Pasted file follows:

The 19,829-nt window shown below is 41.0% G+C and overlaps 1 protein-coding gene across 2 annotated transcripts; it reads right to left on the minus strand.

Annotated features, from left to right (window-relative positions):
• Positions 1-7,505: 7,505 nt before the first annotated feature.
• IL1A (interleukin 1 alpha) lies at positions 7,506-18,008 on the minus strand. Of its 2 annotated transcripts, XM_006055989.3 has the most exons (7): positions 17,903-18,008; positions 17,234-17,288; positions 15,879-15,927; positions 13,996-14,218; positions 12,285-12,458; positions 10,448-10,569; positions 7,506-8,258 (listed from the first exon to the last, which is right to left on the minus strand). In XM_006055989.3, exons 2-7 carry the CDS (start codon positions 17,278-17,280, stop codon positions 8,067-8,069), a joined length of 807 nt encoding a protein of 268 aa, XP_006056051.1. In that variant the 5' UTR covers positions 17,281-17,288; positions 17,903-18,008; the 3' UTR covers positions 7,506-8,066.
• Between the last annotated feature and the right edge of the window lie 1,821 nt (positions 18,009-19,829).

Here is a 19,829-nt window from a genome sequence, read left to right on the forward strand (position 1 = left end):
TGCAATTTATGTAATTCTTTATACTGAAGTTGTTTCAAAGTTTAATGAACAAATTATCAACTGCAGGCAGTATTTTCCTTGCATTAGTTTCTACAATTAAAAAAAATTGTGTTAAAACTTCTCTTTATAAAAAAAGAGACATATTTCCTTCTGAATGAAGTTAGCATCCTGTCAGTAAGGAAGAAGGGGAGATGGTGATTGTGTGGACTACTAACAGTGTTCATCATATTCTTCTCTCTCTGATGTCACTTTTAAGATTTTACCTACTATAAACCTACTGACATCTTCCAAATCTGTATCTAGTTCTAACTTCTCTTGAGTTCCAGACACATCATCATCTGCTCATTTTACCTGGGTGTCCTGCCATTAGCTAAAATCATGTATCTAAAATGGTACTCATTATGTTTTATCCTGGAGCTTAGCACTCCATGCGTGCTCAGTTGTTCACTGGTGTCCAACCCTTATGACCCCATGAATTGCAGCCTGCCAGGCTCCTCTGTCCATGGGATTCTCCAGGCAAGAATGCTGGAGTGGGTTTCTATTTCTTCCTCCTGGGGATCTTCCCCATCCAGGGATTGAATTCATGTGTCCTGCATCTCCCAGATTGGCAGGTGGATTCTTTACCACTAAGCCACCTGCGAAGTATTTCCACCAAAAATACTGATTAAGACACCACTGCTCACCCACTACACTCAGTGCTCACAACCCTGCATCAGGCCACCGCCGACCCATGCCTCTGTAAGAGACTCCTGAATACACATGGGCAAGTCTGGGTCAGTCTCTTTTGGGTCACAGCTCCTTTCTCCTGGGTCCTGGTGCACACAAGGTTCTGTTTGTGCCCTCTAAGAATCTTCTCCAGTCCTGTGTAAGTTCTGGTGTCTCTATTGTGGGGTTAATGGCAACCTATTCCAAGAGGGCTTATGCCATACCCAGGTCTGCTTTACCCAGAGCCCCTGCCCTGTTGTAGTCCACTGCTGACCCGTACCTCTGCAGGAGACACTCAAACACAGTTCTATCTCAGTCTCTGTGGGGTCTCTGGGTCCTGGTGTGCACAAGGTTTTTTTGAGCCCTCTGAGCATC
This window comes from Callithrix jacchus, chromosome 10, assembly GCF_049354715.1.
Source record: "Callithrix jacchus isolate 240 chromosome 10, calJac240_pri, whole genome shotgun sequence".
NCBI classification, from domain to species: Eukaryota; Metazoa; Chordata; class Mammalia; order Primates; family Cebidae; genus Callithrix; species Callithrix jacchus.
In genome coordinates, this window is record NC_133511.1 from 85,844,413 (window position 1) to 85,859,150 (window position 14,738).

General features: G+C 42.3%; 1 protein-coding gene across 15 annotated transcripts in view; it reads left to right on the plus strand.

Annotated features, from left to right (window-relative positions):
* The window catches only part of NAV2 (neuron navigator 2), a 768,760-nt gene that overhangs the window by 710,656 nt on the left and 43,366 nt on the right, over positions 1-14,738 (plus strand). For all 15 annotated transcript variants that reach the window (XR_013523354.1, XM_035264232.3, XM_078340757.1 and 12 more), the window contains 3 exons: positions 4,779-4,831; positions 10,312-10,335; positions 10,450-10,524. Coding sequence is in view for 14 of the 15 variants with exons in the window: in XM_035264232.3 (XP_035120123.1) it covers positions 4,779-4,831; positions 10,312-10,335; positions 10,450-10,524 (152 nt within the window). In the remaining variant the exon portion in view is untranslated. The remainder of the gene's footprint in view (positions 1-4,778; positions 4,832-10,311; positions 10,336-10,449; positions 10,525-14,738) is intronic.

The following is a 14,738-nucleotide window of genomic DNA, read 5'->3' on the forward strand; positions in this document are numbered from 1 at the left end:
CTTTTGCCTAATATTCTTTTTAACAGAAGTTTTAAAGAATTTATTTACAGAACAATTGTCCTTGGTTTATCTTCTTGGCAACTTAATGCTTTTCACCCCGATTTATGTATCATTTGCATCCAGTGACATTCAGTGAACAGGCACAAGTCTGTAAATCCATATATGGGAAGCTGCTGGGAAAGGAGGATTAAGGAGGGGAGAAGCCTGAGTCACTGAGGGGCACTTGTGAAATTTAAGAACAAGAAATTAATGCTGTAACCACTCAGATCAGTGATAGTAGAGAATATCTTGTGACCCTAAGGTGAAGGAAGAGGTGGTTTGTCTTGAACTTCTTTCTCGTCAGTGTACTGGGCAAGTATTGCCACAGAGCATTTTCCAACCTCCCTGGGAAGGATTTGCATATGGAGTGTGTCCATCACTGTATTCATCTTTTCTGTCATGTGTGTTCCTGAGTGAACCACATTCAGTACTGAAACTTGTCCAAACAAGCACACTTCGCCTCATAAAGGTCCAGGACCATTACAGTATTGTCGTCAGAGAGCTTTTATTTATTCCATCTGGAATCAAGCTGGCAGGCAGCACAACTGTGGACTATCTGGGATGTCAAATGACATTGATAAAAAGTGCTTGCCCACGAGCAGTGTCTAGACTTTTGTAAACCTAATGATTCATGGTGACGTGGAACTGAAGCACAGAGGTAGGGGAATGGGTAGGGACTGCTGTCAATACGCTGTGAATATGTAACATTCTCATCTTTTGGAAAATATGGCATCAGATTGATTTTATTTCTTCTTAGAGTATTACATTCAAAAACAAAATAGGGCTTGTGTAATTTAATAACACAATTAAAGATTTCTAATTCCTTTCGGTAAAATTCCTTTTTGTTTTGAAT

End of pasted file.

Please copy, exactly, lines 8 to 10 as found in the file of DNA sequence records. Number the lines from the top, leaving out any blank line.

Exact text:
This window comes from Callithrix jacchus, chromosome 10, assembly GCF_049354715.1.
Source record: "Callithrix jacchus isolate 240 chromosome 10, calJac240_pri, whole genome shotgun sequence".
NCBI classification, from domain to species: Eukaryota; Metazoa; Chordata; class Mammalia; order Primates; family Cebidae; genus Callithrix; species Callithrix jacchus.